James Joyce demonstrates his poetic and wonderful voice in this collection of short stories.
I’m Jim McKeown, welcome to Likely Stories, a weekly review of fiction, non-fiction, poetry, and biographies.
February 2, 2015 was James Joyce’s 132nd birthday. He is one of the greatest writers of the 20th century. His masterpiece, Ulysses, often finds itself at or very near the top of lists of the greatest novel ever -- despite the attacks on Joyce for, what some called salacious events in the novel. He published a collection of 15 short stories in 1914. The stories are loosely connected, since they detail stages in the lives of the citizens of his birth place. “The Dead,” added shortly before publication, is a wonderful tale of love lost and love misunderstood. John Huston died during post-production of an exquisite film based on the story. His daughter Angelica portrayed Greta, one of the principle characters.
Joyce is notable for his meticulous attention to detail and breathtaking prose. My favorite story is “Araby,” a touching tale of an unnamed young boy’s first crush and his attempt to impress her. She is 16, and is only known as “Mangan’s sister.” The boy, about 14, is obsessed with her. Here is a sample of some of the wonderful prose Joyce created. “I had never spoken to her except for a few casual words and yet her name was like a summons to all my foolish blood” (21).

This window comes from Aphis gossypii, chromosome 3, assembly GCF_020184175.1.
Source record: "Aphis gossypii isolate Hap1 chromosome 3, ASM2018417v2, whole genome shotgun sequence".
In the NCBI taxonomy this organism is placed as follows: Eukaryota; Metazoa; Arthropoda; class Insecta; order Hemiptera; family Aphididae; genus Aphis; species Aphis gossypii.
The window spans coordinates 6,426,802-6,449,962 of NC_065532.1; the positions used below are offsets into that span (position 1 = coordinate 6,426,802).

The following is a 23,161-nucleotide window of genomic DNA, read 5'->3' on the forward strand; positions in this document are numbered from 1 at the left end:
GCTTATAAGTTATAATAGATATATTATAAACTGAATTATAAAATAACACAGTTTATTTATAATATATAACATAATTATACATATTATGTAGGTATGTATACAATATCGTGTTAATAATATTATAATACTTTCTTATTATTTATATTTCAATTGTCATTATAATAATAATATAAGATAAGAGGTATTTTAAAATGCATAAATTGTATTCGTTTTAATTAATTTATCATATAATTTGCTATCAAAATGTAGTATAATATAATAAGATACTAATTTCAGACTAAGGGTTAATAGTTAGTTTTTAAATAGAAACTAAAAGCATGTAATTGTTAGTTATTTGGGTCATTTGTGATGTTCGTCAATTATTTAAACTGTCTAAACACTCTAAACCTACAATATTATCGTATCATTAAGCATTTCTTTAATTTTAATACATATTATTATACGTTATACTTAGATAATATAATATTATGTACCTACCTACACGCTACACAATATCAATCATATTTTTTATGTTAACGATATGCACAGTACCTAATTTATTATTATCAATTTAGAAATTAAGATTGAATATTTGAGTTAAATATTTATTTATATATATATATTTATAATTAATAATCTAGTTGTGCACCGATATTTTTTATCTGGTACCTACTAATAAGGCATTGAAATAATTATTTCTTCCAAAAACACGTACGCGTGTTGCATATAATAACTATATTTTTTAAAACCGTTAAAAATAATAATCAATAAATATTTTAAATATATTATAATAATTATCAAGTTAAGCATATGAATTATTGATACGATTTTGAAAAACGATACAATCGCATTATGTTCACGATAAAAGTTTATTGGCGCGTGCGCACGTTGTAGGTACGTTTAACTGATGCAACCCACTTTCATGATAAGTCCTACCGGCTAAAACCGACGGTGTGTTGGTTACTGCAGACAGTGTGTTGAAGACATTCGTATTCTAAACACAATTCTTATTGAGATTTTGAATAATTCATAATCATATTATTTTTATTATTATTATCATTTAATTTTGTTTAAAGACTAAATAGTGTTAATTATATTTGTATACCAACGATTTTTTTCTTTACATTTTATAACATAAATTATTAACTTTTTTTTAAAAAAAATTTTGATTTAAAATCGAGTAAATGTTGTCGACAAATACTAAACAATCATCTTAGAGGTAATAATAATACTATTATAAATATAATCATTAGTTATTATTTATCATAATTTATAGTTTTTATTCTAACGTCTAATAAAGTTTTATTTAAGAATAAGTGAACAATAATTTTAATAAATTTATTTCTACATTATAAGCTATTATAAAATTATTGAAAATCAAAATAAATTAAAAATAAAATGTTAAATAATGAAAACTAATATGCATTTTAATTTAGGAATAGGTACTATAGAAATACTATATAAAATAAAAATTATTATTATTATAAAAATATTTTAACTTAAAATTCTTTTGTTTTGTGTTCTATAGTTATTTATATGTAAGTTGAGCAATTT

In the beginning. the young boy plays with his friends. “The cold air stung us and we played till our bodies glowed” (21). He helps his aunt on a shopping trip by carrying some parcels, while fantasizing about heroic deeds. “I imagined that I bore my chalice safely through a throng of foes” (22). Finally, he does speak with her about a carnival coming to Dublin. The boy confidently says, “If I go … I will bring you something” (23). His quest to “rescue” the damsel now has a focus. Joyce writes, “I had hardly any patience with the serious work of life which, now that is stood between me and my desire, seemed to me child’s play, ugly monotonous child’s play” (23). He must wait for his uncle to come home from the pub for the money to ride a train and gain entrance to the magical bazaar – Araby. He finally arrives late, but gives the boy 2 shillings. By the time he arrives at the entrance, he has spent most of his money, and he only has 8 pence left. He finds the stalls only carry trinkets he cannot afford. The story closes with another great line. Sensing failure in his first venture into adulthood, Joyce writes, “Gazing up into the darkness, I saw myself as a creature driven and derided by vanity: and my eyes burned with anguish and anger” (26).
But my absolute favorite line occurs early in the story when the boy daydreams about his love. “I did not know whether I would ever speak to her or not or, if I spoke to her, how I could tell her of my confused adoration. But my body was like a harp and her words and gestures were like fingers running upon the wires” (22). Wow. I get chills every time I read that great sentence.
Dubliners, by James Joyce, is a marvelous introduction to this great Irish author. Take a look at the collection, and re-imagine Dublin at the turn of the century. These stories are worth reading over and over. 5 stars.
Likely Stories is a production of KWBU. I’m Jim McKeown. Join me again next time for Likely Stories, and HAPPY READING!